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Matchless: An Illumination of Hans Christian Andersen's Classic "The Little Match Girl" Paperback – Sep 20 2010


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Matchless: An Illumination of Hans Christian Andersen's Classic "The Little Match Girl" + What-the-Dickens: The Story of a Rogue Tooth Fairy
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Product Details

  • Paperback: 112 pages
  • Publisher: Avon; Reprint edition (Sept. 20 2010)
  • Language: English
  • ISBN-10: 0062004824
  • ISBN-13: 978-0062004826
  • Product Dimensions: 12.7 x 0.8 x 19 cm
  • Shipping Weight: 113 g
  • Average Customer Review: 4.2 out of 5 stars  See all reviews (5 customer reviews)
  • Amazon Bestsellers Rank: #179,599 in Books (See Top 100 in Books)

Product Description

Review

An Indie Next List Notable (IndieBound)

“The little match girl’s story is now getting its due thanks to novelist Gregory Maguire of ‘Wicked’ fame…. Matchless glows with aching beauty.” (Huntsville Times)

“Maguire’s story has the weight and solidity of a treasured folk tale, something to be handed down and retold.” (Ellen Trachtenberg, author of The Best Children’s Literature: A Parent’s Guide)

From the Back Cover

The beloved New York Times bestselling author of Wicked reimagines Andersen's "The Little Match Girl" for modern readers, putting a new twist on a timeless classic.

In Matchless, Gregory Maguire adds a different dimension to the story, exquisitely intertwining the match girl's tale with that of Frederik, a young boy who builds a city out of trash, and whose yearnings are the catalyst for a better future for himself and his family. Maguire uses his storytelling magic to rekindle Andersen's original intentions, suggesting transcendence, the permanence of spirit, and the continuity that links the living and the dead.

Customer Reviews

4.2 out of 5 stars
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Most helpful customer reviews

1 of 1 people found the following review helpful By Bart Breen TOP 500 REVIEWER on Sept. 24 2009
Format: Hardcover
Maguire is the type of author whom people seem to either love or hate. There's not so much middle ground and this book will likely evoke reactions similar to those of his more substantial books.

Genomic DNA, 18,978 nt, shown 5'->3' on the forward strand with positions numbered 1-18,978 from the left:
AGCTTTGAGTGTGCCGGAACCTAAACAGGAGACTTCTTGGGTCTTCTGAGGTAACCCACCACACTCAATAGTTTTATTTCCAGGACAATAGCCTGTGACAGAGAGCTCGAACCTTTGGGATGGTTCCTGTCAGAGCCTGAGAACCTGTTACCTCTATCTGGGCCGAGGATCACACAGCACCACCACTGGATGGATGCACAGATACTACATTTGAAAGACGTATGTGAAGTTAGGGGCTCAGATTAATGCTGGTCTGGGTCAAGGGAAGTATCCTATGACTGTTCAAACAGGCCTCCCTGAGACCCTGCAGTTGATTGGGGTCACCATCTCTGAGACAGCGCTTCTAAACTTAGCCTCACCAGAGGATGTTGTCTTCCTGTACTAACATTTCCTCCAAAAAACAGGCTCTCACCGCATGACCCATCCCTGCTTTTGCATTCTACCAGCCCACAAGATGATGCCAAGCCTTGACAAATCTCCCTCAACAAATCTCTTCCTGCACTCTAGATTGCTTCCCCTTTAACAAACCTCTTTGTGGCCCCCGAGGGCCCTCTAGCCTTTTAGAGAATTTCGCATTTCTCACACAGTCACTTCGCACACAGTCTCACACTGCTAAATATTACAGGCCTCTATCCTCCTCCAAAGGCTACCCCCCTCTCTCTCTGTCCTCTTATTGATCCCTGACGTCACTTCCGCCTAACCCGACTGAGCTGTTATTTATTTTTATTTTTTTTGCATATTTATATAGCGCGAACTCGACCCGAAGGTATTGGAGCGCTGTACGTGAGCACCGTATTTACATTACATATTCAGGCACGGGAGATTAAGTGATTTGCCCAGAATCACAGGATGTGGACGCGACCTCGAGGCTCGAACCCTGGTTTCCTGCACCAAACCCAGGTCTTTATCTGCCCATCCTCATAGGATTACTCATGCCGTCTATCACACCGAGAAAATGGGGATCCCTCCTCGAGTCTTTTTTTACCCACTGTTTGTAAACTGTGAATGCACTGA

Make no mistake however, this is not one of Maguire's typical books.

What Maguire does better than most authors is to take an archetype of folklore and then to weave a tapestry around it that pulls it into modern times and make it more understandable and real to readers. Reading a Maguire tale may serve better in some ways to show the tale to better advantage than the original tale where many nuances and temporal elements are lost over the years.

Many of those elements are true to form in this shorter tale but added to it as well are the line drawings of the author that reinforce the verbal themes with pictures that do more than just illustrate the scenes being depicted. Here Maguire uses his drawings to futher elicit and evoke feeling and emotion. A reader would do well to pause and linger just a moment more to see what Maguire is doing with these illustrations.

Matchless, as a Christmas Story (the original was set on New Year's Day) with the additional tale woven in pulls out some of the story in a way that probably brings the reader into it to understand better what a contemporary reader of that day, age and place would have seen and felt. The typical western reader doesn't live with infant mortality, young children forced to the street to eke out a living and certainly not a young girl freezing on the streets with the hallucinations of a slow death recounted. This is not something that would draw memories and emotions from most readers.